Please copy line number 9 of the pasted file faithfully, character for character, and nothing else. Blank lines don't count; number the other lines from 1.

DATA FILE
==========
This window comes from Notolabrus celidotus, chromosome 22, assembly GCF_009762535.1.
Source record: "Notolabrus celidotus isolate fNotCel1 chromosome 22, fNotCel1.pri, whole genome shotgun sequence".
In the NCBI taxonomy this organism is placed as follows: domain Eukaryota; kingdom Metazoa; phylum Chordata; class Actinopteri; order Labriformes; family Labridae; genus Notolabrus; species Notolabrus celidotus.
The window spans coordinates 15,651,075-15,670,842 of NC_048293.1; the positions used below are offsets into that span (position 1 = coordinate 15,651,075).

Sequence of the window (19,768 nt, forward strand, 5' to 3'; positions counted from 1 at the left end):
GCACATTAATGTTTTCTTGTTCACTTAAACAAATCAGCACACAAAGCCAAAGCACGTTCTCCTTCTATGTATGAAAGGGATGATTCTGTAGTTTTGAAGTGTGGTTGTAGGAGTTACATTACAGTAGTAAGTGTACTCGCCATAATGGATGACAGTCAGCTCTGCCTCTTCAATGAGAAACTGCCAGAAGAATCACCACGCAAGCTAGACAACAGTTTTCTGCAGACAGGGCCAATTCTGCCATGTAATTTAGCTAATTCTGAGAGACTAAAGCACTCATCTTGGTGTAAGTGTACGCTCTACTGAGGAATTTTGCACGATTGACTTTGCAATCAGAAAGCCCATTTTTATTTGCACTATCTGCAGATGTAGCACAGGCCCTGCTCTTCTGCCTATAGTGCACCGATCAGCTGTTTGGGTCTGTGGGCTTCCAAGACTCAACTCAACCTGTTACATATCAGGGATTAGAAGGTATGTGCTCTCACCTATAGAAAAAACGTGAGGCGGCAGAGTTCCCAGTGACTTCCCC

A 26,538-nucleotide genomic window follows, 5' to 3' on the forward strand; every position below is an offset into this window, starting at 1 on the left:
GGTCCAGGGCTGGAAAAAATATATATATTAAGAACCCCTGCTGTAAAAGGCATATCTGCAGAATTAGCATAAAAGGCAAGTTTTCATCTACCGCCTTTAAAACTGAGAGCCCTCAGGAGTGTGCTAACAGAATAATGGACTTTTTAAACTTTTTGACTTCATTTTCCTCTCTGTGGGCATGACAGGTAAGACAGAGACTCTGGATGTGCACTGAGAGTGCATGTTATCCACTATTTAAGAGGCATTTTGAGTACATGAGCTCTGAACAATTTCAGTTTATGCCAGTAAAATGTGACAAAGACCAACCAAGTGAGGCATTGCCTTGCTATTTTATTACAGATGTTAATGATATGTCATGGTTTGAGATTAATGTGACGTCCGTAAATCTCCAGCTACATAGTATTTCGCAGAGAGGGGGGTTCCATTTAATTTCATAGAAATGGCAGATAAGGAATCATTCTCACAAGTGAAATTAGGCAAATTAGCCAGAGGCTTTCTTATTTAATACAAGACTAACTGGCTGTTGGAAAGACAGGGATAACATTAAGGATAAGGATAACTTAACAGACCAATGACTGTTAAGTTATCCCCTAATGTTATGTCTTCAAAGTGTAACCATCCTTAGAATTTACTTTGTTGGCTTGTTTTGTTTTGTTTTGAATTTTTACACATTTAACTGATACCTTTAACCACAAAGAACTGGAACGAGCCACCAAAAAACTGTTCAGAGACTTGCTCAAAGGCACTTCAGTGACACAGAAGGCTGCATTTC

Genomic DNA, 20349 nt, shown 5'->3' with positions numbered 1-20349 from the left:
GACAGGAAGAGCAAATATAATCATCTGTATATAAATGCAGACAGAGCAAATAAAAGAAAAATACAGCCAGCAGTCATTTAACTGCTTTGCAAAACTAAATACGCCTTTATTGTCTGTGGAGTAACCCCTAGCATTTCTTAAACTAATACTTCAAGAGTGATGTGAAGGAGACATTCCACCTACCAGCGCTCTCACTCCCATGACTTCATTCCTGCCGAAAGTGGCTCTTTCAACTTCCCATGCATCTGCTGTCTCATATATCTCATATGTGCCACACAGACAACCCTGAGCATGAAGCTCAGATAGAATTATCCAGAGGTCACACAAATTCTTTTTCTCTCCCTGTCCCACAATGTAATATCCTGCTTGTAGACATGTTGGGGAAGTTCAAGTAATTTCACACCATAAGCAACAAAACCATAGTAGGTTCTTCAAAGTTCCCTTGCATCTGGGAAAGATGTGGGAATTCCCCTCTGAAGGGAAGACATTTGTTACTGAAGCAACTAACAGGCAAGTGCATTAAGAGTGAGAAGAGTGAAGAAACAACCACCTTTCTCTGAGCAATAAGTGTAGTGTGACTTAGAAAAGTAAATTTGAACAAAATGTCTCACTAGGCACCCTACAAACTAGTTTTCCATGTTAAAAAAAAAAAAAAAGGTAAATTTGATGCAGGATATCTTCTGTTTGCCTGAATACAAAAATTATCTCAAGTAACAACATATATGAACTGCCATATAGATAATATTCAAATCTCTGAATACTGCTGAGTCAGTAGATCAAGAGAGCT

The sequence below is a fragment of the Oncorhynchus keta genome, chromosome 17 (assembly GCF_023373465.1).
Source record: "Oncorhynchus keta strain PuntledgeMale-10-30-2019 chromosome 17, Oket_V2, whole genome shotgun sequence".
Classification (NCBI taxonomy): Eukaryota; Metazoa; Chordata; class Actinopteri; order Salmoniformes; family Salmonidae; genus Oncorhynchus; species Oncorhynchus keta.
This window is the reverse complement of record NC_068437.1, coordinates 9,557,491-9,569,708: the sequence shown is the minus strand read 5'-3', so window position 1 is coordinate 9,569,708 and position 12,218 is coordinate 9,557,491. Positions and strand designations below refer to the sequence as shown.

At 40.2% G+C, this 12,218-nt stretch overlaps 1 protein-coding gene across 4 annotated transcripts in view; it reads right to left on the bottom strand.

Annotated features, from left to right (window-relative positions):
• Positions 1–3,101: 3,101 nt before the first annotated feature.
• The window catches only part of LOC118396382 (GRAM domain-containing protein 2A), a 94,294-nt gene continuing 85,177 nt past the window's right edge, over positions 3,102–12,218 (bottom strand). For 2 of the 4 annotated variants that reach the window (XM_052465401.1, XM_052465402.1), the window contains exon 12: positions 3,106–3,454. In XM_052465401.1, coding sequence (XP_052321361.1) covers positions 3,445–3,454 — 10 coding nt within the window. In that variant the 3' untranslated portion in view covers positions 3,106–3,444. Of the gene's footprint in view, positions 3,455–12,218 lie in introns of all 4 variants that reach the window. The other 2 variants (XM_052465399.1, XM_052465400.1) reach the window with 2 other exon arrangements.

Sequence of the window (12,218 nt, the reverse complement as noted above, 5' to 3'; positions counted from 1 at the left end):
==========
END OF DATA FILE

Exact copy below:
Genomic DNA, 20349 nt, shown 5'->3' with positions numbered 1-20349 from the left: